I have no doubt something spiritually significant did happen at my confirmation, but it wasn’t until I spent some serious time as an adult surveying my sinful life, surveying a broken world around me and surveying the cross of Christ, that I believed again and turned towards God wholeheartedly, vulnerable, repentant and genuinely grateful.

At this point, as he promised in the Old Testament book of Joel, God poured out the Holy Spirit into my heart. Again, there were neither fire nor birds, but this time, as I turned to him with the correct response, I received an overwhelming assurance of my Father’s love for me. I often think of this moment as his kiss of life to me and I haven’t been the same Christian since.

Adam is a worship leader at New River Church, Islington, a non-denominational, charismatic Christian church of about 40 people. He has a degree in physics, a PhD in neuroimaging and is a member of the electro-indie rock band Personal Space Invaders.
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Why Angela Merkel's comments about the UK and US shouldn't be given too much weight

The Chancellor's comments are aimed at a domestic and European audience, and she won't be abandoning Anglo-German relationships just yet.

Angela Merkel’s latest remarks do not seem well-judged but should not be given undue significance. Speaking as part of a rally in Munich for her sister party, the CSU, the German Chancellor claimed “we Europeans must really take our own fate into our hands”.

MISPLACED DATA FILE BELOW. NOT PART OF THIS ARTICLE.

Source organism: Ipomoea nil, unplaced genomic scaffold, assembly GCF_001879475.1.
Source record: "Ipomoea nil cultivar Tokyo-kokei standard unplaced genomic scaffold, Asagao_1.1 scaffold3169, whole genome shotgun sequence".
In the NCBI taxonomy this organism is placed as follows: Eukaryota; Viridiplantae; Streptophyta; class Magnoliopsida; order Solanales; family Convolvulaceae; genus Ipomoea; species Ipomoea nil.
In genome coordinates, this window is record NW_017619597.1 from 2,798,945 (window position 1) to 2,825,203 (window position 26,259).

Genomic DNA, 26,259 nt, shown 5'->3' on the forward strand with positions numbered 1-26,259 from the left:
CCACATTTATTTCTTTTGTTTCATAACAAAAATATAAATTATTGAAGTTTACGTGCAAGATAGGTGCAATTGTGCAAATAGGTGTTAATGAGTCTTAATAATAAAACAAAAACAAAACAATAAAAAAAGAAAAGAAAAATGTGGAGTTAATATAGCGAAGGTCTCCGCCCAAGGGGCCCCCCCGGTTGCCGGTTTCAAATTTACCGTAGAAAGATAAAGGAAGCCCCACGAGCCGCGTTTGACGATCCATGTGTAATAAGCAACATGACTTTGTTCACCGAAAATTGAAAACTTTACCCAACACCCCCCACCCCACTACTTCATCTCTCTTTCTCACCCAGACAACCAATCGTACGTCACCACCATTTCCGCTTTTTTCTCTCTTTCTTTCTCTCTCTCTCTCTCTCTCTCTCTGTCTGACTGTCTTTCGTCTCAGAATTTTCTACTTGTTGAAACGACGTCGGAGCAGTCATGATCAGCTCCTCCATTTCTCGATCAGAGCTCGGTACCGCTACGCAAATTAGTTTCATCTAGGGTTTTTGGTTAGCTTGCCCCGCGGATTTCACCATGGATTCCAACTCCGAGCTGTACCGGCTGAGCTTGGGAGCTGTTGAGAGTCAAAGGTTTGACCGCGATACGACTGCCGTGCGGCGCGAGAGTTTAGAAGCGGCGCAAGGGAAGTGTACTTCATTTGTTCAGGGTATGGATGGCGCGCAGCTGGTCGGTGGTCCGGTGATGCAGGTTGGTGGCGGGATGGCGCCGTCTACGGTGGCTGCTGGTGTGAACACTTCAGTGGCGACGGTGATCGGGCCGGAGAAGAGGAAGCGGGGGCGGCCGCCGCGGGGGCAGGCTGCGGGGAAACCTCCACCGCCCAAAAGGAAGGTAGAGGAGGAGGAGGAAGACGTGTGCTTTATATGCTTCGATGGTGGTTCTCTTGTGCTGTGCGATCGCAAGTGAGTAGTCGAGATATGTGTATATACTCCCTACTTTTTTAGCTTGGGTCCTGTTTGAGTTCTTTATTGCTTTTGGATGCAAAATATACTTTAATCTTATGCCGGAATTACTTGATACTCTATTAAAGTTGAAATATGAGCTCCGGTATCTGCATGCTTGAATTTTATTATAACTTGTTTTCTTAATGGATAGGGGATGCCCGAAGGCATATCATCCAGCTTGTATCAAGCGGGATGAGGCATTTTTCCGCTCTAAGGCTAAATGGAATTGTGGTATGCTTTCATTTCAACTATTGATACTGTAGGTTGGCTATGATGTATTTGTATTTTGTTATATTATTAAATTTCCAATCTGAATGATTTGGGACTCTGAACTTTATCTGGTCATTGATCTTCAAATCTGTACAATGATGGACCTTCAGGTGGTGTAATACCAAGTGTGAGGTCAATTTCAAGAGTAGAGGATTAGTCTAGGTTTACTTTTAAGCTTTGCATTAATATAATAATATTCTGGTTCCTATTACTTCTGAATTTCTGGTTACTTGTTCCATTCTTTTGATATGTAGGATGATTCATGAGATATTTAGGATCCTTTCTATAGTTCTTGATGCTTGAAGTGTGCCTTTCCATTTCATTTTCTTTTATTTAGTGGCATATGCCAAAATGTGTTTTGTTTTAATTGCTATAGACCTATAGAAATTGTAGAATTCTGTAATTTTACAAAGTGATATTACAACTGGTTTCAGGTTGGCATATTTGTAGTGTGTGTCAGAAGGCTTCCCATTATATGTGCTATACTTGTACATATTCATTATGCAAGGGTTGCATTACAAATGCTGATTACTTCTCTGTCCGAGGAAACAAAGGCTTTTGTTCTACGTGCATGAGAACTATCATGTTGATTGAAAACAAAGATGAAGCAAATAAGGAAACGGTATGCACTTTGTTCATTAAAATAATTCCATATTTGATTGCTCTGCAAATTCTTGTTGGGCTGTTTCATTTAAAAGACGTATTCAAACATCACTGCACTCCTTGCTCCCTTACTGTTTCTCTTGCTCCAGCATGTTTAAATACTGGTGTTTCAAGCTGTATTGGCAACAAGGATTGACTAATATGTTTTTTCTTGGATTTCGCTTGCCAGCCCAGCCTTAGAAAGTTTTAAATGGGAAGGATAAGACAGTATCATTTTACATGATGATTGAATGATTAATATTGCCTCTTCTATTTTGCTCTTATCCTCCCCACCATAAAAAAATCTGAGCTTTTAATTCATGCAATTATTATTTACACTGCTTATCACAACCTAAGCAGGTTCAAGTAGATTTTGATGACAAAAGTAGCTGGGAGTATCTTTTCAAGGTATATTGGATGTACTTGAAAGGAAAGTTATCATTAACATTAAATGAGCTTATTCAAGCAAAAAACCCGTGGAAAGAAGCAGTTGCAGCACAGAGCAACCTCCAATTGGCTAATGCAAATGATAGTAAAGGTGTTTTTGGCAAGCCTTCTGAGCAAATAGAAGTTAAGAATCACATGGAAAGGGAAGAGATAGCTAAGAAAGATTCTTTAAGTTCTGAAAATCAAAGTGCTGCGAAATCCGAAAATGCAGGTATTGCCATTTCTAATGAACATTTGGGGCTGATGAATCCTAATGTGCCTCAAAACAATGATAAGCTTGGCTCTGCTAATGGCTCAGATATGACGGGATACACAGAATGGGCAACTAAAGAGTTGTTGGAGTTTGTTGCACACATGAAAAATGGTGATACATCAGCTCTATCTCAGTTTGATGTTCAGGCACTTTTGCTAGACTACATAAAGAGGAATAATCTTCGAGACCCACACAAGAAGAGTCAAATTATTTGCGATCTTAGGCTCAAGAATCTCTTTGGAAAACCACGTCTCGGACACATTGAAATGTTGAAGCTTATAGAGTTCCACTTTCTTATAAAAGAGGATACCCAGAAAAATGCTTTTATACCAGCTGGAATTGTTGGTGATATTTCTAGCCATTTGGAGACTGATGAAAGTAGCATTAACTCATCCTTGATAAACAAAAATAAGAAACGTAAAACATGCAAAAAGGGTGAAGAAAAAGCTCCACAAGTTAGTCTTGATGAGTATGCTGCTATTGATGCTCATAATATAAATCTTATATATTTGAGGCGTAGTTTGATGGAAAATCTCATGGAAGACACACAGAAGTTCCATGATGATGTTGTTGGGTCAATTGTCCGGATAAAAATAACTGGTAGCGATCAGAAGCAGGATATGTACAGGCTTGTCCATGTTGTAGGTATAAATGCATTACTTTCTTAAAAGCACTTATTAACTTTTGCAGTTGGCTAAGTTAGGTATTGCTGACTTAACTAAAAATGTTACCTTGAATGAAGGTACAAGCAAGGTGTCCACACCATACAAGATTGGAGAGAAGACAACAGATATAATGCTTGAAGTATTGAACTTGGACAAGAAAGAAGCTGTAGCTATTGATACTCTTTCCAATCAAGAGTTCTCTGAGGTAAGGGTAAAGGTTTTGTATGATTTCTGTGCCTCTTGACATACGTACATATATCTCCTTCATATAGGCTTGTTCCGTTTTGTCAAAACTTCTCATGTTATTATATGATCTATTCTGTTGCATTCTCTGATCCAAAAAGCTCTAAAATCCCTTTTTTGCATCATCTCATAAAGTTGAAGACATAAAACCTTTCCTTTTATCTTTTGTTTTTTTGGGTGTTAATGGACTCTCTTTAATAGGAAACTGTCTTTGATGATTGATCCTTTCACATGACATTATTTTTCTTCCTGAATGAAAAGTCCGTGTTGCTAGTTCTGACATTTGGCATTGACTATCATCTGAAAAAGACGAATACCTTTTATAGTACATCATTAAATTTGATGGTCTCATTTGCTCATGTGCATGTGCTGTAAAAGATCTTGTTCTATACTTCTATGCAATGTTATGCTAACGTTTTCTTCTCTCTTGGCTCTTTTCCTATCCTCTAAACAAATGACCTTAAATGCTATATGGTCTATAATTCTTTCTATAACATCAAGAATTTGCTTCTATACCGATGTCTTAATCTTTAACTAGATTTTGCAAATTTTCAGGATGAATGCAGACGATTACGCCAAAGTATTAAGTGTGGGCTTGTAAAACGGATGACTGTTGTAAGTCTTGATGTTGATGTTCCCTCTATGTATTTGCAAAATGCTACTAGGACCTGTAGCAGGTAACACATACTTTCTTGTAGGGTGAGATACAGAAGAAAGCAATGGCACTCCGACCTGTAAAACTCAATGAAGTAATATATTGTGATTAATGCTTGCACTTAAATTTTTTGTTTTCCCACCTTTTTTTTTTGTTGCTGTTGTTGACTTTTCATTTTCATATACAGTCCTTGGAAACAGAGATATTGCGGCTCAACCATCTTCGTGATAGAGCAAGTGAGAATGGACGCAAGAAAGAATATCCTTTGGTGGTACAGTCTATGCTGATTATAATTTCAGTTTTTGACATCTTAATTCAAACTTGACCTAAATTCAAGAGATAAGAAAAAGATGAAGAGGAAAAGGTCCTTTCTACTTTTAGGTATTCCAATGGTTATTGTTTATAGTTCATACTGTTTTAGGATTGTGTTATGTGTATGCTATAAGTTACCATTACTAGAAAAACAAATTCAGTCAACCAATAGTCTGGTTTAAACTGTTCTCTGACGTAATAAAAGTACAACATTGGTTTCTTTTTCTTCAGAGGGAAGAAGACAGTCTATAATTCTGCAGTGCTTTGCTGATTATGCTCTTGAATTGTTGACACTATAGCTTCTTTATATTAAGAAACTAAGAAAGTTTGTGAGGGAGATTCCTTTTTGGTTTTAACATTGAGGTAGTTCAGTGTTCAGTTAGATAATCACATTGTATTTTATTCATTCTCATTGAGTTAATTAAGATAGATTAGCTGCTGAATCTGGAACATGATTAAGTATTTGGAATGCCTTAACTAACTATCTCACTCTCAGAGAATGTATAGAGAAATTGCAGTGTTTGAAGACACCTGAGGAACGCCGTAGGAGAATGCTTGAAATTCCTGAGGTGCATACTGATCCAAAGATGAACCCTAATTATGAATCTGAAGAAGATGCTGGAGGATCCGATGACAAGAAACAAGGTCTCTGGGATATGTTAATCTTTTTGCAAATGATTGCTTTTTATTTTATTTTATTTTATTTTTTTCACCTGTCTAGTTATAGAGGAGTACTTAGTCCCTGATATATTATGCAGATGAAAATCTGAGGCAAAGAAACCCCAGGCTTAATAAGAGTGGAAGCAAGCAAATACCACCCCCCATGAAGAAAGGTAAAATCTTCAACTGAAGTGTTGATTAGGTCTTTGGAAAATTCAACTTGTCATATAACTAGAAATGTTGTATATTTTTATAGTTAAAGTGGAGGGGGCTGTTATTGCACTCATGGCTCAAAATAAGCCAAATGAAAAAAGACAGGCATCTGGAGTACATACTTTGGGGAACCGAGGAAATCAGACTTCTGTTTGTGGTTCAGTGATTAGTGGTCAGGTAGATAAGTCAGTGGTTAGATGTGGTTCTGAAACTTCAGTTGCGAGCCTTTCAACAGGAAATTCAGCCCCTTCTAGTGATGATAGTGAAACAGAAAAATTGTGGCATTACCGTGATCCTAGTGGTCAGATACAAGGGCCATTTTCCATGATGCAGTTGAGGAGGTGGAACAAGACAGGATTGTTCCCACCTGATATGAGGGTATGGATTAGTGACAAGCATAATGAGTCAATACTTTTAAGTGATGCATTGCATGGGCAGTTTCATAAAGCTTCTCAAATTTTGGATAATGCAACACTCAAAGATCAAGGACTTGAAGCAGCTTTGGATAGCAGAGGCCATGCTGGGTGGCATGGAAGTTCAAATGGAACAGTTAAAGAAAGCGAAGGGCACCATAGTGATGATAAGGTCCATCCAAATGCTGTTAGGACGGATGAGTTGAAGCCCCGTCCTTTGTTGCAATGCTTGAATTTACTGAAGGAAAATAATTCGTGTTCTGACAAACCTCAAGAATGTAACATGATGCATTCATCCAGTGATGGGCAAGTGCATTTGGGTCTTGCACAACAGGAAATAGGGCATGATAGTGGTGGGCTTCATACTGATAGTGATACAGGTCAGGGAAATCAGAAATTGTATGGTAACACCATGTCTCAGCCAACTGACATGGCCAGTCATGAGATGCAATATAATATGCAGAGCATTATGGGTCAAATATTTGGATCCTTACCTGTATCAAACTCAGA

The comments should be read in the context of September's German elections and Merkel’s determination to restrain the fortune of her main political rival, Martin Schulz – obviously a strong Europhile and a committed Trump critic. Sigmar Gabriel - previously seen as a candidate to lead the left-wing SPD - has for some time been pressing for Germany and Europe to have “enough self-confidence” to stand up to Trump. He called for a “self-confident position, not just on behalf of us Germans but all Europeans”. Merkel is in part responding to this pressure.

Her words were well received by her audience. The beer hall crowd erupted into sustained applause. But taking an implicit pop at Donald Trump is hardly likely to be a divisive tactic at such a gathering. Criticising the UK post-Brexit and the US under Trump is the sort of virtue signalling guaranteed to ensure a good clap.

It’s not clear that the comments represent that much of a new departure, as she herself has since claimed. She said something similar earlier this year. In January, after the publication of Donald Trump’s interview with The Times and Bild, she said that “we Europeans have our fate in our own hands”.